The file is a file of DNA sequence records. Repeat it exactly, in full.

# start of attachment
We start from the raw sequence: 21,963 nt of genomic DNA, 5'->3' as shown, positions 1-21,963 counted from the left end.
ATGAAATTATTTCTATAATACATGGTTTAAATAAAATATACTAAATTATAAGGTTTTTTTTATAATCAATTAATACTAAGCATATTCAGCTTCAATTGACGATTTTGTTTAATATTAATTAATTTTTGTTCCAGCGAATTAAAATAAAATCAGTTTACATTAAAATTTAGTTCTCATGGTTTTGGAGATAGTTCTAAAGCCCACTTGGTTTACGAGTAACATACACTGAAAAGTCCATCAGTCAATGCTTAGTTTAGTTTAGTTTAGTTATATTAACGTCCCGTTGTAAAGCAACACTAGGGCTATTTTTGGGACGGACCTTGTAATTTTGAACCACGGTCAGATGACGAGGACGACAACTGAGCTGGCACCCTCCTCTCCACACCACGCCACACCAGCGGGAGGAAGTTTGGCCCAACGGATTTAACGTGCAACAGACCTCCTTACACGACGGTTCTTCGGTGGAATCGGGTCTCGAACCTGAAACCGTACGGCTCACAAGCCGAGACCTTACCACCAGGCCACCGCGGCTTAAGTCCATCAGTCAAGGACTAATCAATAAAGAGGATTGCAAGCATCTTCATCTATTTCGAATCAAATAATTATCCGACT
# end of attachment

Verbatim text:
We start from the raw sequence: 21,963 nt of genomic DNA, 5'->3' as shown, positions 1-21,963 counted from the left end.
ATGAAATTATTTCTATAATACATGGTTTAAATAAAATATACTAAATTATAAGGTTTTTTTTATAATCAATTAATACTAAGCATATTCAGCTTCAATTGACGATTTTGTTTAATATTAATTAATTTTTGTTCCAGCGAATTAAAATAAAATCAGTTTACATTAAAATTTAGTTCTCATGGTTTTGGAGATAGTTCTAAAGCCCACTTGGTTTACGAGTAACATACACTGAAAAGTCCATCAGTCAATGCTTAGTTTAGTTTAGTTTAGTTATATTAACGTCCCGTTGTAAAGCAACACTAGGGCTATTTTTGGGACGGACCTTGTAATTTTGAACCACGGTCAGATGACGAGGACGACAACTGAGCTGGCACCCTCCTCTCCACACCACGCCACACCAGCGGGAGGAAGTTTGGCCCAACGGATTTAACGTGCAACAGACCTCCTTACACGACGGTTCTTCGGTGGAATCGGGTCTCGAACCTGAAACCGTACGGCTCACAAGCCGAGACCTTACCACCAGGCCACCGCGGCTTAAGTCCATCAGTCAAGGACTAATCAATAAAGAGGATTGCAAGCATCTTCATCTATTTCGAATCAAATAATTATCCGACT